Formula 1 drivers say they have been overwhelmed by the response to their GPDA Global Fan Survey – as they call on fans to not miss the chance to get their voices heard.
The Survey, conducted in association with Motorsport.com, closes this Sunday after the Canadian Grand Prix and is on course to become the biggest sporting fan survey ever completed.
GPDA chairman Alex Wurz said: "The number of participants is impressive – and the drivers are really happy that the fans wanted to voice their opinions.
"It was also truly global, because we have had participants from 191 countries so far.
"So on behalf of all of F1 – we want to say thanks to all the fans around the world for taking part in the survey. And if you have not done it yet, it is not too late."
Those who have not yet taken part in the Survey can complete it here: gpda.motorsport.com.
Survey a win for fans
Wurz said that the drivers were especially eager to find out first hand the answers now.
"We are curious to see what they are," he said.
"The survey was put together in a very scientific way to help gain a deep understanding and profile of the individuals who took part. That is perhaps the biggest value in this research exercise."
Wurz has said there is no desire by the GPDA to use the Survey findings as an excuse to demand unrealistic change – and that everything the drivers do will be done in a considered way by working out what is best for F1.
"Once we close the Survey it will take a few weeks until the data is processed," he said.
"Once that is done, the GPDA will discuss the outcome internally and we will consider carefully the fans' opinions and will plan our further steps accordingly.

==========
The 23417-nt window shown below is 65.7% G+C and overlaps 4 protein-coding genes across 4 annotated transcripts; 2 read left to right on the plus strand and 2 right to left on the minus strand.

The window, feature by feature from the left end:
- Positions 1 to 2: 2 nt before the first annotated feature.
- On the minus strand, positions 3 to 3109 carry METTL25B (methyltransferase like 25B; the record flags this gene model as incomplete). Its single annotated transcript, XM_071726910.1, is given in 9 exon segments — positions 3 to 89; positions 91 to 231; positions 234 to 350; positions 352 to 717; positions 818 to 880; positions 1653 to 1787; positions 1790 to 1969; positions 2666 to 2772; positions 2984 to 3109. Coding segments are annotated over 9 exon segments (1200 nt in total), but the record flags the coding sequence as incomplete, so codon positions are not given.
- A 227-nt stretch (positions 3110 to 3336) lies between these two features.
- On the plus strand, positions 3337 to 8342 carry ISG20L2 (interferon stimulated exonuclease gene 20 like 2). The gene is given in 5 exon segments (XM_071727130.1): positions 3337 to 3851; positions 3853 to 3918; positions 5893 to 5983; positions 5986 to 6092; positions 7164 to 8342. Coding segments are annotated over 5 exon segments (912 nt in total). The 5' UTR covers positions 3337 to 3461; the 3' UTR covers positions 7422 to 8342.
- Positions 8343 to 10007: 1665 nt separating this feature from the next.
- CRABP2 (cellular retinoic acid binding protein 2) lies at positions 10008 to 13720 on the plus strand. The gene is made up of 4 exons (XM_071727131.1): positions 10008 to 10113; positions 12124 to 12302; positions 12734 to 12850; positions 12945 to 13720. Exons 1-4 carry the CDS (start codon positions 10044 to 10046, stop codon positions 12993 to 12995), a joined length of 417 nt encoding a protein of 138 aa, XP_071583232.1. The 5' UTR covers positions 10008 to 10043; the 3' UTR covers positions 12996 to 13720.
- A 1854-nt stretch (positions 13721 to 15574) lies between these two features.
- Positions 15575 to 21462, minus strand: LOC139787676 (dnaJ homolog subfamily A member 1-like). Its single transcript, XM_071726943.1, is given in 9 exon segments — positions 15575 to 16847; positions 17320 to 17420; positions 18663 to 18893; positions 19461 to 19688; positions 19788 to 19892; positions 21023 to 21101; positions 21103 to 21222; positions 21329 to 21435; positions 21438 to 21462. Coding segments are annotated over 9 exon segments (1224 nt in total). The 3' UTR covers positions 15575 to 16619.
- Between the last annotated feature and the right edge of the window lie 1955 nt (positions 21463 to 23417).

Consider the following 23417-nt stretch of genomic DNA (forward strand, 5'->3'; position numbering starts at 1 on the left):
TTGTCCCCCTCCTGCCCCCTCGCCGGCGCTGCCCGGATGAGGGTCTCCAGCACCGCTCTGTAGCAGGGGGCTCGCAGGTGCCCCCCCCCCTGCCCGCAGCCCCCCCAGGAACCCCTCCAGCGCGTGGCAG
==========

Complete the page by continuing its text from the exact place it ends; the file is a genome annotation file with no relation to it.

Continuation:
"We will definitely not shout and demand changes just for the sake of it. That is not the GPDA's intention and style.
"We would like to consider carefully the financial impact of any recommendation – as well as the sporting implications.
"We are well aware of the complexity of the sport and its underlying business model, as we know that sometimes simple changes have large knock on effects."
Wurz is well aware that there may be some utopian calls from the survey which will be impossible to implement from a financial or regulatory perspective.
But he says that F1's stakeholders must still understand what is driving those who follow it.
"If the younger generation tells us via the survey that they like to enjoy F1 on multiple platforms, and would like an interactive multi-device approach, then F1 will know what to develop," he said.
"This is why I am ultra curious about the results.
"We don't know the full picture, and that some things the survey outcome suggests, might not be possible or feasible.
"But I hope the key stakeholders, including us drivers, will get the message the fans have sent to us."